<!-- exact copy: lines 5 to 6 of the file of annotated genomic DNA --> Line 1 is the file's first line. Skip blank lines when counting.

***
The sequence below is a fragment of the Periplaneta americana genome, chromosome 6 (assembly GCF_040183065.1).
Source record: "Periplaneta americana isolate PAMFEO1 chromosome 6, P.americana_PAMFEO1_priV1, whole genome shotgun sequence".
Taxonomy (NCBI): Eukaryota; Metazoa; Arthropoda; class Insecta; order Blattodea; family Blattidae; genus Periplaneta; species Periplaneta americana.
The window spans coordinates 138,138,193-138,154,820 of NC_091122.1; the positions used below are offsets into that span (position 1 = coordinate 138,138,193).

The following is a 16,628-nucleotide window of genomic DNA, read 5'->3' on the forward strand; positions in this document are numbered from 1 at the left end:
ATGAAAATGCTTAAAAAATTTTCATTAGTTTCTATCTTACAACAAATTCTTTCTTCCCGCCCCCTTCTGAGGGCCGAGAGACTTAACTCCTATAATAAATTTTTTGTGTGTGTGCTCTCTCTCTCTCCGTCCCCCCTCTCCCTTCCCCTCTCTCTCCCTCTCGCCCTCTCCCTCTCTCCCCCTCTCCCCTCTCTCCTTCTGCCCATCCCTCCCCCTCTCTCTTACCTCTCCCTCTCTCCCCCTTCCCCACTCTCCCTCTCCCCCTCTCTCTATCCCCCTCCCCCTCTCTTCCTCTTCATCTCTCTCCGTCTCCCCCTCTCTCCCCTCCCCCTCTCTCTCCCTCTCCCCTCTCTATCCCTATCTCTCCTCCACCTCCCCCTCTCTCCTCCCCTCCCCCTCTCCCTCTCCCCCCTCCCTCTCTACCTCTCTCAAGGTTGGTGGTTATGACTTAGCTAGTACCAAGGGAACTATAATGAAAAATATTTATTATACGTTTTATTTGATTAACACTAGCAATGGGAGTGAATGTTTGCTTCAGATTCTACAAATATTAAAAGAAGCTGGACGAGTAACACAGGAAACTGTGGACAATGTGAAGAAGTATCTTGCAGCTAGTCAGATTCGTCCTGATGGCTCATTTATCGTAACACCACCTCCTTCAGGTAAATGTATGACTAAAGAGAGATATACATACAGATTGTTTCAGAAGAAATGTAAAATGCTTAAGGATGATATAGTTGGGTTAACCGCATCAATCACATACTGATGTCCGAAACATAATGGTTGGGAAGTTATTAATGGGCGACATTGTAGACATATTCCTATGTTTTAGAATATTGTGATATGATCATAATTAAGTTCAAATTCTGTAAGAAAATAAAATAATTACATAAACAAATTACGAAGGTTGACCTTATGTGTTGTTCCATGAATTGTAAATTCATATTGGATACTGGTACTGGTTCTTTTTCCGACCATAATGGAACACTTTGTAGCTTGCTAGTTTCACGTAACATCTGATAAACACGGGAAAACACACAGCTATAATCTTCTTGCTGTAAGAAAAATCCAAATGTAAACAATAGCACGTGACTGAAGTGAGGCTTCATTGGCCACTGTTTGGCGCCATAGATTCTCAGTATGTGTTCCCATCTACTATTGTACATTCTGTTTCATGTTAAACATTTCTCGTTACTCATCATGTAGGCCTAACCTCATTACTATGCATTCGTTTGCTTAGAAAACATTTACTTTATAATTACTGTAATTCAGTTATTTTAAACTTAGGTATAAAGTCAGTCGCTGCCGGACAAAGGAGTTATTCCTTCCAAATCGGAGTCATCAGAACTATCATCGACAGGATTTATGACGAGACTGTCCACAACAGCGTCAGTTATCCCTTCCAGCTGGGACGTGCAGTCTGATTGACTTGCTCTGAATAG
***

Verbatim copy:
The following is a 16,628-nucleotide window of genomic DNA, read 5'->3' on the forward strand; positions in this document are numbered from 1 at the left end:
ATGAAAATGCTTAAAAAATTTTCATTAGTTTCTATCTTACAACAAATTCTTTCTTCCCGCCCCCTTCTGAGGGCCGAGAGACTTAACTCCTATAATAAATTTTTTGTGTGTGTGCTCTCTCTCTCTCCGTCCCCCCTCTCCCTTCCCCTCTCTCTCCCTCTCGCCCTCTCCCTCTCTCCCCCTCTCCCCTCTCTCCTTCTGCCCATCCCTCCCCCTCTCTCTTACCTCTCCCTCTCTCCCCCTTCCCCACTCTCCCTCTCCCCCTCTCTCTATCCCCCTCCCCCTCTCTTCCTCTTCATCTCTCTCCGTCTCCCCCTCTCTCCCCTCCCCCTCTCTCTCCCTCTCCCCTCTCTATCCCTATCTCTCCTCCACCTCCCCCTCTCTCCTCCCCTCCCCCTCTCCCTCTCCCCCCTCCCTCTCTACCTCTCTCAAGGTTGGTGGTTATGACTTAGCTAGTACCAAGGGAACTATAATGAAAAATATTTATTATACGTTTTATTTGATTAACACTAGCAATGGGAGTGAATGTTTGCTTCAGATTCTACAAATATTAAAAGAAGCTGGACGAGTAACACAGGAAACTGTGGACAATGTGAAGAAGTATCTTGCAGCTAGTCAGATTCGTCCTGATGGCTCATTTATCGTAACACCACCTCCTTCAGGTAAATGTATGACTAAAGAGAGATATACATACAGATTGTTTCAGAAGAAATGTAAAATGCTTAAGGATGATATAGTTGGGTTAACCGCATCAATCACATACTGATGTCCGAAACATAATGGTTGGGAAGTTATTAATGGGCGACATTGTAGACATATTCCTATGTTTTAGAATATTGTGATATGATCATAATTAAGTTCAAATTCTGTAAGAAAATAAAATAATTACATAAACAAATTACGAAGGTTGACCTTATGTGTTGTTCCATGAATTGTAAATTCATATTGGATACTGGTACTGGTTCTTTTTCCGACCATAATGGAACACTTTGTAGCTTGCTAGTTTCACGTAACATCTGATAAACACGGGAAAACACACAGCTATAATCTTCTTGCTGTAAGAAAAATCCAAATGTAAACAATAGCACGTGACTGAAGTGAGGCTTCATTGGCCACTGTTTGGCGCCATAGATTCTCAGTATGTGTTCCCATCTACTATTGTACATTCTGTTTCATGTTAAACATTTCTCGTTACTCATCATGTAGGCCTAACCTCATTACTATGCATTCGTTTGCTTAGAAAACATTTACTTTATAATTACTGTAATTCAGTTATTTTAAACTTAGGTATAAAGTCAGTCGCTGCCGGACAAAGGAGTTATTCCTTCCAAATCGGAGTCATCAGAACTATCATCGACAGGATTTATGACGAGACTGTCCACAACAGCGTCAGTTATCCCTTCCAGCTGGGACGTGCAGTCTGATTGACTTGCTCTGAATAG